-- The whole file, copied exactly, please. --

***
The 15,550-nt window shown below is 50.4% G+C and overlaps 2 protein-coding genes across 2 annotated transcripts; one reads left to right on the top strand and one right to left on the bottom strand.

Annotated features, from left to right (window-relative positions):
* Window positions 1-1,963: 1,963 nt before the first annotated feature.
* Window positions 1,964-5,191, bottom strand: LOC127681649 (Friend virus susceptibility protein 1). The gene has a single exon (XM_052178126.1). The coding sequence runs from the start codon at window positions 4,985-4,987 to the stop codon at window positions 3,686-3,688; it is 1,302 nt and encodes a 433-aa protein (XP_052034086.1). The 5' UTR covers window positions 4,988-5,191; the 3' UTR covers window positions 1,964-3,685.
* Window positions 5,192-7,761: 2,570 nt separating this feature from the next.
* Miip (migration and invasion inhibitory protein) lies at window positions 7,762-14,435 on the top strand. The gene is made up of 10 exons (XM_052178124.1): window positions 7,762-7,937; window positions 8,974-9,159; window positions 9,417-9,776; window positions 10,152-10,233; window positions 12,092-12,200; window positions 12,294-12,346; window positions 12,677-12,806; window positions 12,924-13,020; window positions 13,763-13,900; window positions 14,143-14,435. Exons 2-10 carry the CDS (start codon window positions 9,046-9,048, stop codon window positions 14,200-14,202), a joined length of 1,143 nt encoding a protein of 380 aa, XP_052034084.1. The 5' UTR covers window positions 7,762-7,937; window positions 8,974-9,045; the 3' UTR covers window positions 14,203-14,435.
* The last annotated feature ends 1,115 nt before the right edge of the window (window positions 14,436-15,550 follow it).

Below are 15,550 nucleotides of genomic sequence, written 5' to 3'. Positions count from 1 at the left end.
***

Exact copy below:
The 15,550-nt window shown below is 50.4% G+C and overlaps 2 protein-coding genes across 2 annotated transcripts; one reads left to right on the top strand and one right to left on the bottom strand.

Annotated features, from left to right (window-relative positions):
* Window positions 1-1,963: 1,963 nt before the first annotated feature.
* Window positions 1,964-5,191, bottom strand: LOC127681649 (Friend virus susceptibility protein 1). The gene has a single exon (XM_052178126.1). The coding sequence runs from the start codon at window positions 4,985-4,987 to the stop codon at window positions 3,686-3,688; it is 1,302 nt and encodes a 433-aa protein (XP_052034086.1). The 5' UTR covers window positions 4,988-5,191; the 3' UTR covers window positions 1,964-3,685.
* Window positions 5,192-7,761: 2,570 nt separating this feature from the next.
* Miip (migration and invasion inhibitory protein) lies at window positions 7,762-14,435 on the top strand. The gene is made up of 10 exons (XM_052178124.1): window positions 7,762-7,937; window positions 8,974-9,159; window positions 9,417-9,776; window positions 10,152-10,233; window positions 12,092-12,200; window positions 12,294-12,346; window positions 12,677-12,806; window positions 12,924-13,020; window positions 13,763-13,900; window positions 14,143-14,435. Exons 2-10 carry the CDS (start codon window positions 9,046-9,048, stop codon window positions 14,200-14,202), a joined length of 1,143 nt encoding a protein of 380 aa, XP_052034084.1. The 5' UTR covers window positions 7,762-7,937; window positions 8,974-9,045; the 3' UTR covers window positions 14,203-14,435.
* The last annotated feature ends 1,115 nt before the right edge of the window (window positions 14,436-15,550 follow it).

Below are 15,550 nucleotides of genomic sequence, written 5' to 3'. Positions count from 1 at the left end.